Lodging Complaints

Sonja Haggert

PRESIDENT BIDEN’S State of the Union speech this month touched a nerve when he mentioned “junk fees.” Talking about hotel costs, he said, “Those fees can cost you up to $90 a night at hotels that aren’t even resorts.”

I was reminded of the first time we were hit with a resort fee. It was at a Marriott hotel in New York City. A bicycle was part of the “resort” package. I don’t know about you, but I couldn’t see myself—as a tourist—riding a bicycle down Fifth Avenue.

To make matters worse, wi-fi was also a part of the fee. Really? That’s included in our hotel loyalty program, Marriott Bonvoy Platinum Elite Membership. So now we’re paying for something we get for free?

A newsletter from The Points Guy came to my rescue. It recently ran an article about Marriott’s fees and how they can be avoided. It’s right in the hotel’s terms and conditions, which can be found at the bottom of Marriott’s website. This is something we all check, right?

The internet access terms and conditions are in section 1.3. c.ii, which states, “Participating properties with mandatory resort charges, which include internet access, will provide a replacement benefit, to be determined at each participating property’s discretion.”

Translation: Marriott locations that participate in the loyalty program aren’t supposed to charge for something you’re entitled to get for free. They can waive the resort fee or offer you a freebie, such as a $25 daily credit for food and drink.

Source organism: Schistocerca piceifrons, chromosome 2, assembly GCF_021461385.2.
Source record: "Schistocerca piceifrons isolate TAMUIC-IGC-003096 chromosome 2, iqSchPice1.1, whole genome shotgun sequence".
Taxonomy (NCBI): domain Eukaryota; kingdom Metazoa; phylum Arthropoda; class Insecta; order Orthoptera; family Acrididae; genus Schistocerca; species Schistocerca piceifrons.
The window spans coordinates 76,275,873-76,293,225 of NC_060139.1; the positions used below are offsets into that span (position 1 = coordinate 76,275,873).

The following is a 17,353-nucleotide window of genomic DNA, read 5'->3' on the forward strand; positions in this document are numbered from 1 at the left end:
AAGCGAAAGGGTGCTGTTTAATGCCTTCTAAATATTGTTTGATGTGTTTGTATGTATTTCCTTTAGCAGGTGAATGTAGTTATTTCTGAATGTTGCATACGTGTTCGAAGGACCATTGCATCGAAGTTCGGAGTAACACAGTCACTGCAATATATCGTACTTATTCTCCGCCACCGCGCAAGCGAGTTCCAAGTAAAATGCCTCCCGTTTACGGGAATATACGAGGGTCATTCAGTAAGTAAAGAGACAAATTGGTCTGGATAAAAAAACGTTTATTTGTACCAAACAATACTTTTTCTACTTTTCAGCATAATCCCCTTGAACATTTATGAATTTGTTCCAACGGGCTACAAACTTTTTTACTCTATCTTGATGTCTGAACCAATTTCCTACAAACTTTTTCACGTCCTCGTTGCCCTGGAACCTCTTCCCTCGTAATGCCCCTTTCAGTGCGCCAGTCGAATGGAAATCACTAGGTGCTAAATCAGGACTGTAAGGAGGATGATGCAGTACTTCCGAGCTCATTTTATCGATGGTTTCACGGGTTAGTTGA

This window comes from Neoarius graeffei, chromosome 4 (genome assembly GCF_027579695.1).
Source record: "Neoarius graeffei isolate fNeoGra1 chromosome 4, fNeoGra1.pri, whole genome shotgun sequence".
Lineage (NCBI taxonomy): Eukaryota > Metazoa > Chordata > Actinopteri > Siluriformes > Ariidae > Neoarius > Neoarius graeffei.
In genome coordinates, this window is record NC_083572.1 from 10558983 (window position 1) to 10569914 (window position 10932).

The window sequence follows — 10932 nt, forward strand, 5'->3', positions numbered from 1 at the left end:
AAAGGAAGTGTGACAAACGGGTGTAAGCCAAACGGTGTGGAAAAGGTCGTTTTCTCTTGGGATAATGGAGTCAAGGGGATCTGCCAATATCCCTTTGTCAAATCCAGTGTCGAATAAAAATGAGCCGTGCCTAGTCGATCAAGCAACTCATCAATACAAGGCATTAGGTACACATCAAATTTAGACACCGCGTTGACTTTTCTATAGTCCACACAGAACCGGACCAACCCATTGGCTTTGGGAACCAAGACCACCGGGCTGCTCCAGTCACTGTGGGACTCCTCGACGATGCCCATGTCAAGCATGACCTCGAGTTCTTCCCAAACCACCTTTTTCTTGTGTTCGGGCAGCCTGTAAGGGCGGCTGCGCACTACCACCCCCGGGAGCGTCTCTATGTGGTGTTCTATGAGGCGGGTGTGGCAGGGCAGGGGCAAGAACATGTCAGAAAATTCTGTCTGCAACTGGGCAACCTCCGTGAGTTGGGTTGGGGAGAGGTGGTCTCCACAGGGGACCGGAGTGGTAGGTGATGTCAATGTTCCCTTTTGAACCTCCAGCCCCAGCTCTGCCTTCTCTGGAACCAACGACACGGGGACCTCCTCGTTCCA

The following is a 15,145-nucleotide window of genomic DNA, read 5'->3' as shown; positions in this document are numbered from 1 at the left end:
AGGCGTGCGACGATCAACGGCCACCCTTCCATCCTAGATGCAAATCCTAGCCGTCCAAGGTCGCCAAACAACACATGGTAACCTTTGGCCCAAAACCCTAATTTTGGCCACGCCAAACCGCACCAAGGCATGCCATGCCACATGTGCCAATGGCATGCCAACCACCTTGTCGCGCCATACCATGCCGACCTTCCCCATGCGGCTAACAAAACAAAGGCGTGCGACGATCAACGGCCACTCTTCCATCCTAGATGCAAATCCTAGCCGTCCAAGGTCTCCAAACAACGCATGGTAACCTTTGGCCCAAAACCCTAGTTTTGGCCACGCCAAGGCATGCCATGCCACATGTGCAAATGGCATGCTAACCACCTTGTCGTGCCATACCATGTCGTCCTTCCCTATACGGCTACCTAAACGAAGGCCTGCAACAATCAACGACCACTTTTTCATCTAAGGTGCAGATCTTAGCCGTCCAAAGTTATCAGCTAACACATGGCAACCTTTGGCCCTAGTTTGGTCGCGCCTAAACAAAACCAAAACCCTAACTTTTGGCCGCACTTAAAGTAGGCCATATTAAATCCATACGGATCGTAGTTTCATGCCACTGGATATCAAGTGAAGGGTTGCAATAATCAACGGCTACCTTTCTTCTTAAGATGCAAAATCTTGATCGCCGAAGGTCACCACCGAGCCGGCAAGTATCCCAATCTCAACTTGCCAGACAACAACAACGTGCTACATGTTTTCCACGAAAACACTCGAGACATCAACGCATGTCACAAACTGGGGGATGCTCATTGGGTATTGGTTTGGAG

The article warned not to expect the hotel to roll over and play dead. It found some properties were very forthcoming and even comped the entire resort fee. Other properties acted like they were being nickeled and dimed. The best course of action is to contact Marriott Bonvoy by phone and make arrangements for the phone rep to coordinate with the property, so the issue can be handled before you arrive.

That brings me to another recent, irritating experience. Earlier this month, we wanted to change a hotel reservation. The reservation is for a two-week stay at the Hampton Inn, a part of the Hilton chain. We wanted to cancel the first two or three nights to stay with friends nearby. The cancellation was within corporate policy.

When I called, I was told that not only would I have to cancel the entire reservation, but also the room we’d chosen would then be unavailable upon rebooking, and we would be paying $150 more per night for a lesser room for the remaining time.

My husband suggested we cancel days from the end of our stay instead. It’s a good thing we checked the fine print on the reservation. It warned that if we planned to depart early, the price would be subject to change.

In my conversation with Hilton Hotels, I mentioned our disappointment with this cancellation policy. It’s been two weeks, and I assume Hilton doesn’t plan to respond. It would seem the hotel has adopted the playbook used by cable companies—ignore the customer.

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